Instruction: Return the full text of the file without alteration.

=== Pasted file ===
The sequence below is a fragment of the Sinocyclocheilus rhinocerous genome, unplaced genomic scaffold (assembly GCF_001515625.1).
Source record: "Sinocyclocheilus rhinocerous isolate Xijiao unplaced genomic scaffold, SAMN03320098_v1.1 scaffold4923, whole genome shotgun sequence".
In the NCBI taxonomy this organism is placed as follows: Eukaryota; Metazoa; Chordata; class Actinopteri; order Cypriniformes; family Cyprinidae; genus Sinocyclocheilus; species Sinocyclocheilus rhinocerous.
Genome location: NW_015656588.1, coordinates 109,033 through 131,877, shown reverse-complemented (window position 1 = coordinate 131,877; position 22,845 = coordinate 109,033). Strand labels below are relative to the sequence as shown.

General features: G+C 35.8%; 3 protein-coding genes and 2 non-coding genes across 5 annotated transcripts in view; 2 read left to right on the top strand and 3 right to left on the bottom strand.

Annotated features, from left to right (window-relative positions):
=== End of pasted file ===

The sequence below is a fragment of the Sinocyclocheilus rhinocerous genome, unplaced genomic scaffold (assembly GCF_001515625.1).
Source record: "Sinocyclocheilus rhinocerous isolate Xijiao unplaced genomic scaffold, SAMN03320098_v1.1 scaffold4923, whole genome shotgun sequence".
In the NCBI taxonomy this organism is placed as follows: Eukaryota; Metazoa; Chordata; class Actinopteri; order Cypriniformes; family Cyprinidae; genus Sinocyclocheilus; species Sinocyclocheilus rhinocerous.
Genome location: NW_015656588.1, coordinates 109,033 through 131,877, shown reverse-complemented (window position 1 = coordinate 131,877; position 22,845 = coordinate 109,033). Strand labels below are relative to the sequence as shown.

General features: G+C 35.8%; 3 protein-coding genes and 2 non-coding genes across 5 annotated transcripts in view; 2 read left to right on the top strand and 3 right to left on the bottom strand.

Annotated features, from left to right (window-relative positions):